Apollodorus, Library (ed. Sir James George Frazer), book 1 (search)
nd altar “above Callichorum“—that is, the Well of the Fair Dances. Apollodorus identifies the well beside which Demeter sat down with the Well of the Fair Dances. But from Paus. 1.38.6 we learn that the two wells were different and situated at some distance from each other, the Well of the Fair Dances being close to the Sanctuary of Demeter, and the Maiden's Well, or the Flowery Well, as Pausanias calls it, being outside Eleusis, on the road to Megara. In the course of the modern excavation of the sanctuary at Eleusis, the Well of the Fair Dances was discovered just outside the portal of the sacred precinct. It is carefully built of polygonal stones, and the mouth is surrounded by concentric circles, round which the women of Eleusis probably tripped in the dance. See *praktika\ th=s *)arxaiologikh=s *(etairi/as, Athens, 1892, pp. 33ff. In antiquity solemn oaths were sworn by the water of <
Apollodorus, Library (ed. Sir James George Frazer), book 2 (search)
are Tzetzes, Scholiast on Lycophron 932. For the similar story of Nisus and his daughter Megara, see below, Apollod. 3.15.8. and Amphitryon subjugated all the islands. He slew Comaetho,ht Amphitryon fell fighting bravely. And Hercules received from Creon his eldest daughter Megara as a prize of valor,Compare Diod. 4.10.6; Tzetzes, Chiliades ii.228. As to the sons of Herakles by Megara, compare below, Apollod. 2.7.8. The ancients differed considerably as to the number and names of the children whom Herakles had by Megara. According to Pind. I. Megara. According to Pind. I. 4.63ff. there were eight of them. Euripides speaks of three (Eur. Herc. 995ff.). See Scholiast on Pind. I. 4.61(104); Tzetzes, Scholiast on Lycophron 48, 663; Scholiast on Hom. Oes was driven mad through the jealousy of Hera and flung his own children, whom he had by Megara, and two children of Iphicles into the fire;Compare Eur. Herc. 967ff.; Moschus iv
Apollodorus, Library (ed. Sir James George Frazer), book 2 (search)
After his labours Hercules went to Thebes and gave Megara to Iolaus,With this and what follows down to the adventure with Syleus, compare Diod. 4.31 (who seems to be following the same authority as Apollodorus); Tzetzes, Chiliades ii.412-435. and, wishing himself to wed, he ascertained that Eurytus, prince of Oechalia, had proposed the hand of his daughter Iole as a prize to him who should vanquish himself and his sons in archery.Compare Scholiast on Hhitus, the elder of Eurytus's sons, said that Iole should be given to Hercules, Eurytus and the others refused, and said they feared that, if he got children, he would again kill his offspring.As he had killed the children he had by Megara. See Apollod. 2.4.12. Not long after, some cattle were stolen from Euboea by Autolycus, and Eurytus supposed that it was done by Hercules; but Iphitus did not believe it and went to Hercules. And meeting him, as he c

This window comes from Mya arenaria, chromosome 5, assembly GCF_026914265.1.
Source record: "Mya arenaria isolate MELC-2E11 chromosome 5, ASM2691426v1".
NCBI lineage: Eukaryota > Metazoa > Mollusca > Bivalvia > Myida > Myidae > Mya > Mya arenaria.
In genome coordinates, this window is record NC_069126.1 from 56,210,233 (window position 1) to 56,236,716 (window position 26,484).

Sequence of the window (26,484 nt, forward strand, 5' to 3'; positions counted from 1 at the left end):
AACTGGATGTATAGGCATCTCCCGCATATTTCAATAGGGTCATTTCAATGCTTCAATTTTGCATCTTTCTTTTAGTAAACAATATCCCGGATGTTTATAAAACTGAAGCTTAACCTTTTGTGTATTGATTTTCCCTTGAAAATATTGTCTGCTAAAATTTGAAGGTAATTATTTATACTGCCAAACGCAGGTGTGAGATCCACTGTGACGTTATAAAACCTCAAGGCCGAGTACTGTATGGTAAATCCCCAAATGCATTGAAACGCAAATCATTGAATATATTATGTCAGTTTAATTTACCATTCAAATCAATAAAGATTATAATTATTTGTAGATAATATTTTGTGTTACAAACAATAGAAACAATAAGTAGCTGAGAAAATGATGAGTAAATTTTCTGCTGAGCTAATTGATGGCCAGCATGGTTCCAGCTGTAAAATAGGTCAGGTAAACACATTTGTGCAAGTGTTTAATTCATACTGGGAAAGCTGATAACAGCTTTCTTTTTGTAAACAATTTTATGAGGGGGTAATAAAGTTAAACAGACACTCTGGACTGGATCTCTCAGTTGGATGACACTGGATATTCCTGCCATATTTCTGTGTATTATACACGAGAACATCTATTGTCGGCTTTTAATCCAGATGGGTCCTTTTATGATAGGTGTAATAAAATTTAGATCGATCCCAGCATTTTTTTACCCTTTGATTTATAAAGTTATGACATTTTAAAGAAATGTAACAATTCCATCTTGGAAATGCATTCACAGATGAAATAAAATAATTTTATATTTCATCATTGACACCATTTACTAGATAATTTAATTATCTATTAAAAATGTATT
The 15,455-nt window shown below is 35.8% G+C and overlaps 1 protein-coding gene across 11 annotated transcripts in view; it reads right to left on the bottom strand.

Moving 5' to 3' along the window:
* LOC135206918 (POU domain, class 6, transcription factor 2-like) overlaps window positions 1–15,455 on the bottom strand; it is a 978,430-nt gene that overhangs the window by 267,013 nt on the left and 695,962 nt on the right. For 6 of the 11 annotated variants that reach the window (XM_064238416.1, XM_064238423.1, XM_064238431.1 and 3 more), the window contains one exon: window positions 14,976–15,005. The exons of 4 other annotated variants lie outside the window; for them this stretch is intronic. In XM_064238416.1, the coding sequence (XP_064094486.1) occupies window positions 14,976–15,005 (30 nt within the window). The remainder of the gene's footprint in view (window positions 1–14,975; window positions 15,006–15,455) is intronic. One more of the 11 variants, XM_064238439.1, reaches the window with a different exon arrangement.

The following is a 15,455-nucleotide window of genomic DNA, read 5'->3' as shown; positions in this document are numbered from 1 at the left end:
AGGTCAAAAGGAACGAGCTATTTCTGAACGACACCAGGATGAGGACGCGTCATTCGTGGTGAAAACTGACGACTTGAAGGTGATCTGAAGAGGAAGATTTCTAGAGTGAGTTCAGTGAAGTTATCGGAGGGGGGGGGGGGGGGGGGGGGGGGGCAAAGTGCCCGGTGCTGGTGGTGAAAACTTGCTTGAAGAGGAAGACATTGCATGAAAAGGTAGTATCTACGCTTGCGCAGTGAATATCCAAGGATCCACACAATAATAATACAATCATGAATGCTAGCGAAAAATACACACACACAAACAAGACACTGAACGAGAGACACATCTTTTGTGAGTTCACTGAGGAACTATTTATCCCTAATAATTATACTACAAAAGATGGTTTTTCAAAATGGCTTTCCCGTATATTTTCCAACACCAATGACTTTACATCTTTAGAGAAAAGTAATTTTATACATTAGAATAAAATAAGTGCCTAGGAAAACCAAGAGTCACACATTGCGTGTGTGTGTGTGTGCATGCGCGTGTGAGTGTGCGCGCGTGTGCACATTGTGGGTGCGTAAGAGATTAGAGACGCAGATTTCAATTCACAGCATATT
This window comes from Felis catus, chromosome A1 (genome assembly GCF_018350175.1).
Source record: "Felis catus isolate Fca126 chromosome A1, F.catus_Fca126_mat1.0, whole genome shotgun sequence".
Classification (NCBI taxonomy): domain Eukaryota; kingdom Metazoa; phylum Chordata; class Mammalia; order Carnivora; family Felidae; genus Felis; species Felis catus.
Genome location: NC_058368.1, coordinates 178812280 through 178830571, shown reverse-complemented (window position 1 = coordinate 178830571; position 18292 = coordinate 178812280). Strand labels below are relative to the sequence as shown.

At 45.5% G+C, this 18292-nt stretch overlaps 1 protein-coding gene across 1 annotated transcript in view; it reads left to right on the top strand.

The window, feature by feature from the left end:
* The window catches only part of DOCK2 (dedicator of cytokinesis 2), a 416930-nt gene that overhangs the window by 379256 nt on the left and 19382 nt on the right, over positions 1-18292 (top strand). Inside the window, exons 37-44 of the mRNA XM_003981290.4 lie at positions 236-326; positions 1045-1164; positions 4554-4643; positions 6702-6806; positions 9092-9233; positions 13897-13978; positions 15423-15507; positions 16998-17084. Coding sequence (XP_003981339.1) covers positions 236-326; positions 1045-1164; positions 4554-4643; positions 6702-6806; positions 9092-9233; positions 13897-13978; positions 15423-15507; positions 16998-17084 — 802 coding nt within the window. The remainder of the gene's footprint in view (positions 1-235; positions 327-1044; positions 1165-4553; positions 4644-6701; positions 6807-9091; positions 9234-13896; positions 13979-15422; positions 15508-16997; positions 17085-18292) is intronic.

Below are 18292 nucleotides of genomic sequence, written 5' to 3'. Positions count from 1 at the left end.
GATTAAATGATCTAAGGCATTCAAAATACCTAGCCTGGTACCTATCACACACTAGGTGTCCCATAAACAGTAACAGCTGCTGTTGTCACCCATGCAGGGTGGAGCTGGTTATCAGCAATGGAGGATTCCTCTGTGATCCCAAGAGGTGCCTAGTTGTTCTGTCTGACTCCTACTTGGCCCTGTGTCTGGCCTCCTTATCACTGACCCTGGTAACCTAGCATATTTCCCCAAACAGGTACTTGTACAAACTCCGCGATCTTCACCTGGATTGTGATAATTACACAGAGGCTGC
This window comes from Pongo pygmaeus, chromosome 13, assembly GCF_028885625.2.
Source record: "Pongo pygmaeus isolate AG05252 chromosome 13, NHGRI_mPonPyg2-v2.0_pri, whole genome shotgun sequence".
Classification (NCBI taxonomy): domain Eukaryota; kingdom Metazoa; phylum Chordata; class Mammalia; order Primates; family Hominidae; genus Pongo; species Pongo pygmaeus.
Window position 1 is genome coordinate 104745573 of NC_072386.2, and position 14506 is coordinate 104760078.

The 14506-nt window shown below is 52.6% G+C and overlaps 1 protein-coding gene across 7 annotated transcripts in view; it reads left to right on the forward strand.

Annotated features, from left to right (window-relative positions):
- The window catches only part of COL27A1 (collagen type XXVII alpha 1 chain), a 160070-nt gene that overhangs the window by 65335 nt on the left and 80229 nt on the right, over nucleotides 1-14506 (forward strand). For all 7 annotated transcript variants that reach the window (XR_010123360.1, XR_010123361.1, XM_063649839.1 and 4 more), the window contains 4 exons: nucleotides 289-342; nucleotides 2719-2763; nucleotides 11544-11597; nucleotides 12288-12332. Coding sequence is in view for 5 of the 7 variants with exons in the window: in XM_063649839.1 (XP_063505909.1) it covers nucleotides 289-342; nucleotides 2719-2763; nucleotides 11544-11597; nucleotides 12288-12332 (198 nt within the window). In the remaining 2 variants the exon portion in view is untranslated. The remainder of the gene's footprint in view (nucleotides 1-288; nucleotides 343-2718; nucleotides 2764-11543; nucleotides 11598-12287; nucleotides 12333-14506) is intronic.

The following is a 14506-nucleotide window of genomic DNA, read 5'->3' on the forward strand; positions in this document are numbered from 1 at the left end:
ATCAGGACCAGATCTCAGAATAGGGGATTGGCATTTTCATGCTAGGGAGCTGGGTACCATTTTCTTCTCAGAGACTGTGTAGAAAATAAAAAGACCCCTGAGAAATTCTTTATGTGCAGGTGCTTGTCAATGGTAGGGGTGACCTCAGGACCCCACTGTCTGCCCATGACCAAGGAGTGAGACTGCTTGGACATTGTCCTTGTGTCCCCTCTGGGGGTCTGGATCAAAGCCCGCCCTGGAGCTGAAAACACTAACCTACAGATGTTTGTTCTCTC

Apollodorus, Library (ed. Sir James George Frazer), book 2 (search)
tele he had Leucippus; by Hippocrate he had Hippozygus. These he had by the daughters of Thespius. And he had sons by other women: by Deianira, daughter of Oeneus, he had Hyllus, Ctesippus, Glenus and Onites;Compare Diod. 4.37.1. by Megara, daughter of Creon, he had Therimachus, Deicoon, and Creontiades;Compare Apollod. 2.4.11; Scholiast on Hom. Od. 11.269, who agrees with Apollodorus as to the names of the children whom Herakles had by Megara. But other wriMegara. But other writers gave different lists. Dinias the Argive, for example, gave the three names mentioned by Apollodorus, but added to them Deion. See the Scholiast on Pind. I. 5.61(104). by Omphale he had Agelaus,Diod. 4.31.8 and Ovid, Her. ix.53ff. give Lamus as the name of the son whom Omphale bore to Herakles. from whom the family of Croesus was descended,According to Hdt. 1.7 the dynasty which preceded that of Croesus on the throne of Sardes traced their des
Apollodorus, Library (ed. Sir James George Frazer), book 3 (search)
23.346. The story was told at two places in the highlands of Arcadia: one was Thelpusa in the beautiful vale of the Ladon: the other was Phigalia, where the shallow cave of the goddess mother of the horse was shown far down the face of a cliff in the wild romantic gorge of the Neda. The cave still exists, though the goddess is gone: it has been converted into a tiny chapel of Christ and St. John. See Frazer, commentary on Pausanias, vol. iv. pp. 406ff. According to Diod. 4.65.9 Adrastus returned to Argos. But Pausanias says (Paus. 1.43.1) that he died at Megara of old age and grief at his son's death, when he was leading back his beaten army from Thebes: Pausanias informs us also that Adrastus was worshipped, doubtless as a hero, by the Megarians, Hyginus, Fab. 242 tells a strange story that Adrastus and his son Hipponous threw themselves into the fire in obedience to an oracle of Apollo.